I miss Mr. Toad, and Mole, and rat.. ugh.

Anonymous said...


Anonymous said...

"Mr. Toad’s Wild Ride was the nearest to a totally irrational nightmare most young children got to experience in waking life, because the attraction offered a system of control – that wheel – which was utterly useless because no matter how much you turned it, the car would do exactly the opposite of what any sane person would want it to."

This made me laugh, because it's so true. The ride never really scared me, perhaps because I was raised as Jewish and didn't grow up with a full understanding of the threat of Hell. Actually, I thought the ride closed because Christian parents didn't like how realistic the Hell scene was, and how it upset their kids.

It was a fun ride, but I think that it was time for them to update it as many kids wouldn't really have known what the ride referred to, and that Winnie the Pooh is known internationally, so it would be a popular attraction to many visitors.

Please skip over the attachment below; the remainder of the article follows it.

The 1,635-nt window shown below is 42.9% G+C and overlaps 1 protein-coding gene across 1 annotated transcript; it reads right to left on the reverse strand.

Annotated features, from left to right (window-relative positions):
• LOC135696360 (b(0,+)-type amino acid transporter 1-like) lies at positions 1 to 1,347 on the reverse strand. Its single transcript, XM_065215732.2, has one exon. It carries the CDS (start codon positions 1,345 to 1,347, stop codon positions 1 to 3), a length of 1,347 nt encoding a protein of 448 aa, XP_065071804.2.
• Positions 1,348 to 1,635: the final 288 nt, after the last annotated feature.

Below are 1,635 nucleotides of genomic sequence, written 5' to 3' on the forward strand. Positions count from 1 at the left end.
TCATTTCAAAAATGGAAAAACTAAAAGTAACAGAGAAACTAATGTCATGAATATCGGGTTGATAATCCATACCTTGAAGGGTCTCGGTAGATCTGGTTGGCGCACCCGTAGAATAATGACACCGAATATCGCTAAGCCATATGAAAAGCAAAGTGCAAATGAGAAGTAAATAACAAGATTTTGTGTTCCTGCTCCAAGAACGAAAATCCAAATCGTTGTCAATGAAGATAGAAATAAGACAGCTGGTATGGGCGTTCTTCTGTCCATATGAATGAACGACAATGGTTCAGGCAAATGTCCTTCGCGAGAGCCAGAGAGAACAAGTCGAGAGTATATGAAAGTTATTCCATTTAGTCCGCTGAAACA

Mr. Toad's Wild Ride was really great, for it's sheer craziness which you pointed out in the article. I think that's what I liked the best about it, it kind of made you want to laugh at how absurd everything was. Just how completely nonsensical everything was.

Robert Hillman said...

I was a ride operator on the Toad ride one summer in the late 60s. Best summer of my life. One of us operated the board, the other took tickets and lowered the bar. When things got a little boring the board operator would sometimes arrange for gentle crashes of the cars as people were getting out. On break, we would sometimes position ourselves inside the ride and hop on the back of a moving car and ride it for a bit, just to enhance the fright effect of the ride.

Robert Hillman said...
This comment has been removed by the author.